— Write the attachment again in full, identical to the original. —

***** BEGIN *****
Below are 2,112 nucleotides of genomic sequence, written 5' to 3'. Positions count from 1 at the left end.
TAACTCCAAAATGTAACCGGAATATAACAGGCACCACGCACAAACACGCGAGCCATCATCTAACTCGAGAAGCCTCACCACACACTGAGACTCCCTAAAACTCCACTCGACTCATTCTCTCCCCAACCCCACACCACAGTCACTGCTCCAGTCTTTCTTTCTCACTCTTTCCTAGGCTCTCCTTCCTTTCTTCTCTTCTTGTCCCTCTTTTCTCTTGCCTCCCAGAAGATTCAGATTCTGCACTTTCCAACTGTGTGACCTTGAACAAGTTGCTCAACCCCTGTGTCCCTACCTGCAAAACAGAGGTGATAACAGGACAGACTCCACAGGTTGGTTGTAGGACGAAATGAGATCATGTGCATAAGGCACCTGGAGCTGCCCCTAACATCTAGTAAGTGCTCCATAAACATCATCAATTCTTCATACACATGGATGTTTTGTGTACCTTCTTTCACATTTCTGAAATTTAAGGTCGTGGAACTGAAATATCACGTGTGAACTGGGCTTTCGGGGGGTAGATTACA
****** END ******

Below are 2,112 nucleotides of genomic sequence, written 5' to 3'. Positions count from 1 at the left end.
TAACTCCAAAATGTAACCGGAATATAACAGGCACCACGCACAAACACGCGAGCCATCATCTAACTCGAGAAGCCTCACCACACACTGAGACTCCCTAAAACTCCACTCGACTCATTCTCTCCCCAACCCCACACCACAGTCACTGCTCCAGTCTTTCTTTCTCACTCTTTCCTAGGCTCTCCTTCCTTTCTTCTCTTCTTGTCCCTCTTTTCTCTTGCCTCCCAGAAGATTCAGATTCTGCACTTTCCAACTGTGTGACCTTGAACAAGTTGCTCAACCCCTGTGTCCCTACCTGCAAAACAGAGGTGATAACAGGACAGACTCCACAGGTTGGTTGTAGGACGAAATGAGATCATGTGCATAAGGCACCTGGAGCTGCCCCTAACATCTAGTAAGTGCTCCATAAACATCATCAATTCTTCATACACATGGATGTTTTGTGTACCTTCTTTCACATTTCTGAAATTTAAGGTCGTGGAACTGAAATATCACGTGTGAACTGGGCTTTCGGGGGGTAGATTACA